As the name immediately implies, the webmaster is master of all things Web-related within a given organization. But the reality of a webmaster’s daily existence can vary widely from person to person and project to project.
At first glance, the term “webmaster” might seem like an ill-conceived Spider-Man antagonist or maybe a position of great influence in “Dungeons & Dragons.” In reality, however, it’s one of the most challenging and varied IT jobs roles a person can tackle.
A webmaster is responsible for designing, developing, marketing or maintaining a Web site. As such, he or she (the position is known as “webmistress” in its feminine form) will likely have to master a wide variety of technologies, often without much in the way of time to surmount learning curves.
Because webmasters will end up being a company’s online point man, they are required to be all things to all people. Webmasters heed the call whenever anyone has any interaction or problem with that company’s online processes. Not surprisingly, long hours come with the territory.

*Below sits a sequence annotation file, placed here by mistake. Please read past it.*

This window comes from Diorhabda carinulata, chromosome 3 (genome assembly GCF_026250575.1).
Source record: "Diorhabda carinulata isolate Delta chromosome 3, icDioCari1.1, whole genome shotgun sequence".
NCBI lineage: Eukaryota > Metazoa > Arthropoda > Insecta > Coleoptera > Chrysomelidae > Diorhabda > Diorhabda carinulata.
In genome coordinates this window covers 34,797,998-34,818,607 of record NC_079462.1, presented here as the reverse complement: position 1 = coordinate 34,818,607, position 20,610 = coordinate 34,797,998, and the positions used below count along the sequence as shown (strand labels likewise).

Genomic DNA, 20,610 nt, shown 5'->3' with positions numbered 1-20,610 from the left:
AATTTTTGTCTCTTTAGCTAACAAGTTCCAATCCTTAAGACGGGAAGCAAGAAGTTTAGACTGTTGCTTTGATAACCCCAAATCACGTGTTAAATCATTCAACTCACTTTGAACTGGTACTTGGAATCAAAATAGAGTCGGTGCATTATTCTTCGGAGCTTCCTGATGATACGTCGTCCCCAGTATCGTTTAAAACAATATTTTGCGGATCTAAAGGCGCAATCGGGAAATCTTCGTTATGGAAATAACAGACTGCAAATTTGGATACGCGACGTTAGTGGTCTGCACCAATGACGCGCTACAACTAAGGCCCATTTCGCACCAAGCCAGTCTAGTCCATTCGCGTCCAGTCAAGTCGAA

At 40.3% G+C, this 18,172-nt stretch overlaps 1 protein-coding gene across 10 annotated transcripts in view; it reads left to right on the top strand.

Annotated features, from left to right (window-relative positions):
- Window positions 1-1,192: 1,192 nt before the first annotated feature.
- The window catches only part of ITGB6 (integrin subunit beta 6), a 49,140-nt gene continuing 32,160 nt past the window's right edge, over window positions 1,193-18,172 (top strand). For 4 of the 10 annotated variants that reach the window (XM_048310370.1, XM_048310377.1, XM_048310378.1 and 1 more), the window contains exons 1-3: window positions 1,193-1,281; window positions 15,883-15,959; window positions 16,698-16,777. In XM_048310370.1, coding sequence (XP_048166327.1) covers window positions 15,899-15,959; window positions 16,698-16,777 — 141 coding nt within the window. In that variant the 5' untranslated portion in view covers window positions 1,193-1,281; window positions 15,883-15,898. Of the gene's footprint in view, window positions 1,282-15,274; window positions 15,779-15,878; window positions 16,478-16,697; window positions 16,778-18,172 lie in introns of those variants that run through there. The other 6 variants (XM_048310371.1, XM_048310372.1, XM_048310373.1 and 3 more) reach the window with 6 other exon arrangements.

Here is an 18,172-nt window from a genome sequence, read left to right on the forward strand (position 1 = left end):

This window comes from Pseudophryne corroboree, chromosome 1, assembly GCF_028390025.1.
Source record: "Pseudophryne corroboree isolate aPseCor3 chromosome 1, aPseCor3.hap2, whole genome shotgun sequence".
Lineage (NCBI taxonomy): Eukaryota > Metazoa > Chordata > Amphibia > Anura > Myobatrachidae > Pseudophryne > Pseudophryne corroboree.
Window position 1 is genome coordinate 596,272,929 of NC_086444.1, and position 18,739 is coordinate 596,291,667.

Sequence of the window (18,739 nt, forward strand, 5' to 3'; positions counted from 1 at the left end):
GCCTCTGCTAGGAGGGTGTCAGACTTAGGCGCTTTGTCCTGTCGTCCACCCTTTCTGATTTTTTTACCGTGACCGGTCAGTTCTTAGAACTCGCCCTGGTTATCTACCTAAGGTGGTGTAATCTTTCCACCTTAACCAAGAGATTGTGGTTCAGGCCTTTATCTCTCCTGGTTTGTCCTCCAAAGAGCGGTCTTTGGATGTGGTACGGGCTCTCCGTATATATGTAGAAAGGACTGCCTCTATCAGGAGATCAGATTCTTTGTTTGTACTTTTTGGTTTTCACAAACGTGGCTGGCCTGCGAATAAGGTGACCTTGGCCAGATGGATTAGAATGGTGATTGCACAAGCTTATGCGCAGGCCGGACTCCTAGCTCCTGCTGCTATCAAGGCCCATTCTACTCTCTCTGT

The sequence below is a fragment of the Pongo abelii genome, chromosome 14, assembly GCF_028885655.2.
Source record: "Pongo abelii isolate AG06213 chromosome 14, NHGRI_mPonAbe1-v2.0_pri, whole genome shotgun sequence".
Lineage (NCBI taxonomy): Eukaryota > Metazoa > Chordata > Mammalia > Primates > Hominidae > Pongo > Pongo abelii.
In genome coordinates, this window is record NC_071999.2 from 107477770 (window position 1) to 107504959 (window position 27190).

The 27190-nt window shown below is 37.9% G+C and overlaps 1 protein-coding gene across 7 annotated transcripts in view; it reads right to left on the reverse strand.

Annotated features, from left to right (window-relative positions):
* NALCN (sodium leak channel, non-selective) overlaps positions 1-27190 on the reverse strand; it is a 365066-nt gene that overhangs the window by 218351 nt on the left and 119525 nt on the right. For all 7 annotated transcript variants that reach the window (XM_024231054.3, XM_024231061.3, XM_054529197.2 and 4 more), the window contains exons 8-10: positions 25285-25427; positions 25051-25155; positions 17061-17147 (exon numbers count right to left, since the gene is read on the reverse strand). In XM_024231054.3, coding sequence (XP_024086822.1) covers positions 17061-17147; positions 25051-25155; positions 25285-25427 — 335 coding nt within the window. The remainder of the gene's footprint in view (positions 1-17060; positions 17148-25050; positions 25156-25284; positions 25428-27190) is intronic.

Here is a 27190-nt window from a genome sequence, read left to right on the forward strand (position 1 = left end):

“I work ridiculous hours, to be honest,” said Joel Tosi, Chicago Mercantile Exchange (CME) webmaster.
The CME is an American financial exchange that trades equities, currencies, commodities and interest rates, as well as real estate and weather derivatives.
Publications and institutions around the world rely on the financial data its Web site generates, which increases the pressure on a CME webmaster.
“The biggest thing with the Web site is, although we don’t publicize any service-level agreements, if something’s not available within a minute of people expecting it to be there, I get in a whole world of hurt pretty quick,” Tosi said. “That’s another reason for the long hours because I get calls at 4 a.m. from London saying, ‘Why isn’t this file there?’”
Recently, Tosi and his team were uploading a large volume of data to the site, and they hit a snag.
“We had a process in place that creates a report and puts it on the Web site, and that process was delayed because of the large volume, I think by about a half hour or so,” Tosi said. “So, I got a call from The Wall Street Journal. They needed to process something on their side to publish the paper and were held up because they needed our report to go live.”
Another reason Tosi and his team are working exceptionally long hours is that they’re substantially updating their Web site, gutting its back-end architecture and going from one to two data centers, as well as four Web servers to two farms of eight Web servers.
“Typically, at least for the past few months here, I tend to work regular eight- to nine-hour days, then I’ll go home, and I’ll see my family until they go to bed, and then I’ll work another three or four hours at night and then come up and do it all over again the next day,” Tosi said.